The son of Maurice Tourneur, one of early French cinema’s preeminent directors, Jacques Tourneur ranks among the most fascinating yet most elusive filmmakers of his time. After working as an editor for his father and a director of shorts and B-features at MGM in his adoptive America, Tourneur eventually found a home in Hollywood with the success of his 1942 horror movie Cat People. He went on to make a series of striking low-budget pictures in the 1940s and ’50s: distinct, atmospheric works in a variety of genres (including the landmark 1947 noir Out of the Past), all notable for their wit, irony, and simultaneous precision and ambiguity. Tourneur mixed the uncanny with the psychological, located even the most outlandish premises within familiar spheres, and roguishly circumvented financial constraints through his singular artistry. This winter, the Film Society is pleased to present a wide-ranging retrospective of Tourneur’s body of work, the largest in New York City in decades.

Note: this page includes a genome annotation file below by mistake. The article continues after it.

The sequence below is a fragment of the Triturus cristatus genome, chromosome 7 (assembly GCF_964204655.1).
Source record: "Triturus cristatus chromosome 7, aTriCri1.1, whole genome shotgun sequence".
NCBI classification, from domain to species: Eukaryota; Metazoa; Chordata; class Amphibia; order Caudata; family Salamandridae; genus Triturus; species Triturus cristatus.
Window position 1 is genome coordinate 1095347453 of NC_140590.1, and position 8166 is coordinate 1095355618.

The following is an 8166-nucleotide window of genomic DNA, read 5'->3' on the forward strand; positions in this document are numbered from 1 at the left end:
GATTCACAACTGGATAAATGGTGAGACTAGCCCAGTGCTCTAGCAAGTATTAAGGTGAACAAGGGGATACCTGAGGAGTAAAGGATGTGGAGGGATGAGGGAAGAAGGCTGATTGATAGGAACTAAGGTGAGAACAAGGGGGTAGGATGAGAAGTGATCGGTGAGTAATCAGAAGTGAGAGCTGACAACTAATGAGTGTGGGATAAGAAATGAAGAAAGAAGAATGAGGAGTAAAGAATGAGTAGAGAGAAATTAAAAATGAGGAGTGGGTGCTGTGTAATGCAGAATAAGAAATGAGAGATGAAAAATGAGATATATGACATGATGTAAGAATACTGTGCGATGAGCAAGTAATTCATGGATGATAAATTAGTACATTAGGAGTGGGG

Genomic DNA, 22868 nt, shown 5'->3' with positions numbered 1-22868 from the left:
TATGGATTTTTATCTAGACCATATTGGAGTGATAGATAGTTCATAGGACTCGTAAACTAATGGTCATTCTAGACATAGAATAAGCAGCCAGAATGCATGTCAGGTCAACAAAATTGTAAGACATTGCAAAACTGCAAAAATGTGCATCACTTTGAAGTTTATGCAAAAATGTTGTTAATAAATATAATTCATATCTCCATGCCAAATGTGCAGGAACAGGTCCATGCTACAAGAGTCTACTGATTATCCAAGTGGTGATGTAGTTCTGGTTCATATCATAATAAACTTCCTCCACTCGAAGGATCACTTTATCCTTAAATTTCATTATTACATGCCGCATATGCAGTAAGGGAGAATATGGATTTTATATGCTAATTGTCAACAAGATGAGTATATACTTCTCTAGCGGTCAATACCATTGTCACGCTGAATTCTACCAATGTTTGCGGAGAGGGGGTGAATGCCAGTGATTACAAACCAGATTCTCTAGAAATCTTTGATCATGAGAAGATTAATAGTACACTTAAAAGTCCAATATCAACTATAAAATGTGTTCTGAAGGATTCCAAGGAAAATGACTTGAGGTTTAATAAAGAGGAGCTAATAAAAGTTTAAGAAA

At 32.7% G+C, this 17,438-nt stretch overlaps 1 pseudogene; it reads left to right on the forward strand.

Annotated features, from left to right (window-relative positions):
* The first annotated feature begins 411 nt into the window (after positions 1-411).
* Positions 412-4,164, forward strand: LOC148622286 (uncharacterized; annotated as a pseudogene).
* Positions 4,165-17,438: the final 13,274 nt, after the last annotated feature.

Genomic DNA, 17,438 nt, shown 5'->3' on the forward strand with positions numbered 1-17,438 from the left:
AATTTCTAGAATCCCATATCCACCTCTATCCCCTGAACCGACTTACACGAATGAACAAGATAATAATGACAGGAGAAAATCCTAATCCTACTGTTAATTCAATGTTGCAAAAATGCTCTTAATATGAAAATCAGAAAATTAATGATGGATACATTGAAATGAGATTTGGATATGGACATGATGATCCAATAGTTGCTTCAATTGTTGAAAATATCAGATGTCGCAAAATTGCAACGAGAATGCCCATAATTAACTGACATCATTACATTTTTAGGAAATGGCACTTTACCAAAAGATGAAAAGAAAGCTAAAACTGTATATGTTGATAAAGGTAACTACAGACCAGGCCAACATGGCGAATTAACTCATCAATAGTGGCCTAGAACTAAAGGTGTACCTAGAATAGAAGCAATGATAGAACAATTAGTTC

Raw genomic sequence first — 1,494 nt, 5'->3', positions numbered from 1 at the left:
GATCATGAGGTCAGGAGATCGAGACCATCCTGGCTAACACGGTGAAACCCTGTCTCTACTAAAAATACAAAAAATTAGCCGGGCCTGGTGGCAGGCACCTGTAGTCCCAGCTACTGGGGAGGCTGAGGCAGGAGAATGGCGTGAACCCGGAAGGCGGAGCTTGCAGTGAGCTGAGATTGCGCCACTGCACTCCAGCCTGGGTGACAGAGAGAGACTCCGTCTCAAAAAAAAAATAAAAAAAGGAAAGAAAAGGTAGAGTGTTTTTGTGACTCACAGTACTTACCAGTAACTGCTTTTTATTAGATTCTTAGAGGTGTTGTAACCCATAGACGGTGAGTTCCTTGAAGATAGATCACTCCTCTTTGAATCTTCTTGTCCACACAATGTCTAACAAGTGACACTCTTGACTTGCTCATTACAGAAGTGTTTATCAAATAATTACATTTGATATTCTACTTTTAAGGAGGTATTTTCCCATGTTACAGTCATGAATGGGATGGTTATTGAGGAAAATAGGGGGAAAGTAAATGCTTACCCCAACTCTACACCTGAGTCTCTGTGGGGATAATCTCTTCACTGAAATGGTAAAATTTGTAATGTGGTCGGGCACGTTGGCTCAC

Organized by Dennis Lim and Tyler Wilson in partnership with the Locarno Film Festival, where a Jacques Tourneur retrospective was presented in 2017, curated by Roberto Turigliatto and Rinaldo Censi, in collaboration with the Cinémathèque Française in Paris and the Cinémathèque Suisse in Lausanne.

Academy Film Archive; British Film Institute; The Cinémathèque of the City of Luxembourg; Cineteca di Bologna; Eye Filmmuseum; Library of Congress; UCLA Film & Television Archive

Explore the Jacques Tourneur brochure flipbook or read below.

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